The pedal harp uses the mechanical action of pedals to change the pitches of the strings. There are seven pedals, one for each note, and each pedal is attached to a rod or cable within the column of the harp, which then connects with a mechanism within the neck. When a pedal is moved with the foot, small discs at the top of the harp rotate. The discs are studded with two pegs that pinch the string as they turn, shortening the vibrating length of the string. The pedal has three positions. In the top position no pegs are in contact with the string and all notes are flat. In the middle position the top wheel pinches the string, resulting in a natural. In the bottom position another wheel is turned, shortening the string again to create a sharp. This mechanism is called the double-action pedal system, invented by Sébastien Erard in 1810. Earlier pedal harps had a single-action mechanism that allowed strings to play sharpened notes.

Lyon and Healy, Camac Harps, and other manufacturers also make electric pedal harps. The electric harp is a concert harp, with microphone pickups at the base of each string and an amplifier. The electric harp is a little heavier than an acoustic harp, but looks the same.

Folk harps, lever harps, or Celtic harps

The folk harp or celtic harp is small to medium-sized and usually designed for traditional music; it can be played solo or with small groups. It is prominent in Irish, Scottish and other Celtic cultures within traditional or folk music and as a social and political symbol. Often the folk harp is played by beginners who wish to move on to the pedal harp at a later stage, or by musicians who simply prefer the smaller size or different sounds.

The folk or lever harp ranges in size from two octaves to six octaves, and uses levers or blades to change pitch. The most common size has 34 strings: Two octaves below middle C and two and a half above (ending on B), although folk or lever harps can usually be found with anywhere from 19 to 40 strings. The strings are generally made of nylon, gut, carbon fiber or flourocarbon, or wrapped metal, and are plucked with the fingers using a similar technique to the pedal harp.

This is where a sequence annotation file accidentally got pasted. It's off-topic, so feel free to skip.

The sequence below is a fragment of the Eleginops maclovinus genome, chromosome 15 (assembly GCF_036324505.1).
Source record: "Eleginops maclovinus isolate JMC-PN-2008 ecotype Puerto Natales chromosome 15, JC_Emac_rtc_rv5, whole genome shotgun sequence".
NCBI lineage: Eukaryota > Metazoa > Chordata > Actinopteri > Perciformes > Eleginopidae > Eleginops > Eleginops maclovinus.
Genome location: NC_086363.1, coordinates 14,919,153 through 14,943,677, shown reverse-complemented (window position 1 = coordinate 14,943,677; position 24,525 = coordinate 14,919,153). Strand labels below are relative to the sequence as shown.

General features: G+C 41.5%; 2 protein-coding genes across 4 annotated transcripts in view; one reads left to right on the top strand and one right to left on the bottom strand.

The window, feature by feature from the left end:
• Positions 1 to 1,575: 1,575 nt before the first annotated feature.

Folk harps with levers installed have a lever close to the top of each string; when it is engaged, it shortens the string so its pitch is raised a semitone, resulting in a sharped note if the string was a natural, or a natural note if the string was a flat. Lever harps are often tuned to the key of E-flat. Using this scheme, the major keys of E-flat, B-flat, F, C, G, D, A, and E can be reached by changing lever positions, rather than re-tuning any strings. Many smaller folk harps are tuned in C or F, and may have no levers, or levers on the F and C strings only, allowing a narrower range of keys. Blades and hooks perform almost the same function as levers, but use a different mechanism. The most common type of lever is either the Camac or Truitt lever although Loveland levers are still used by some makers. Amplified (electro-acoustic) and solid body electric lever harps are produced by some harpmakers.

Wire-strung harps (clàrsach or cláirseach)

The harper on the Monifeith Pictish stone, Scotland, 700 X 900 AD
The harper on the Dupplin Cross, Scotland, circa 800 AD
The Gaelic wire-strung harp is called a clàrsach in Scotland or a cláirseach in Ireland. The origins go back at least the first millennium. There are several stone carvings of harps from the 10th century, many of which have simple triangular shapes, generally with straight pillars, straight string arms or necks, and soundboxes. There is stone carving evidence that supports the theory that the harp was present in Gaelic/Pictish Scotland well before the 9th century.[1]

The earliest descriptions of a European triangular framed harp i.e. harps with a fore pillar are found on 8th century Pictish stones.[2][3][4] Pictish harps were strung from horsehair. The instruments apparently spread south to the Anglo Saxons who commonly used gut strings and then west to the Gaels of the Highlands and to Ireland.[5] Historically the carvings were made in the period after the establishment of the Gaelic kingdom of Dál Riata. Despite the lack of direct evidence, some argue for a Gaelic influence. However, there are only thirteen depictions of any triangular chordophone from pre-11th century Europe, and all thirteen of them come from Scotland.[6] Moreover, the earliest Irish word for a harp is in fact Cruit, a word which strongly suggests a Pictish provenance for the instrument.[7]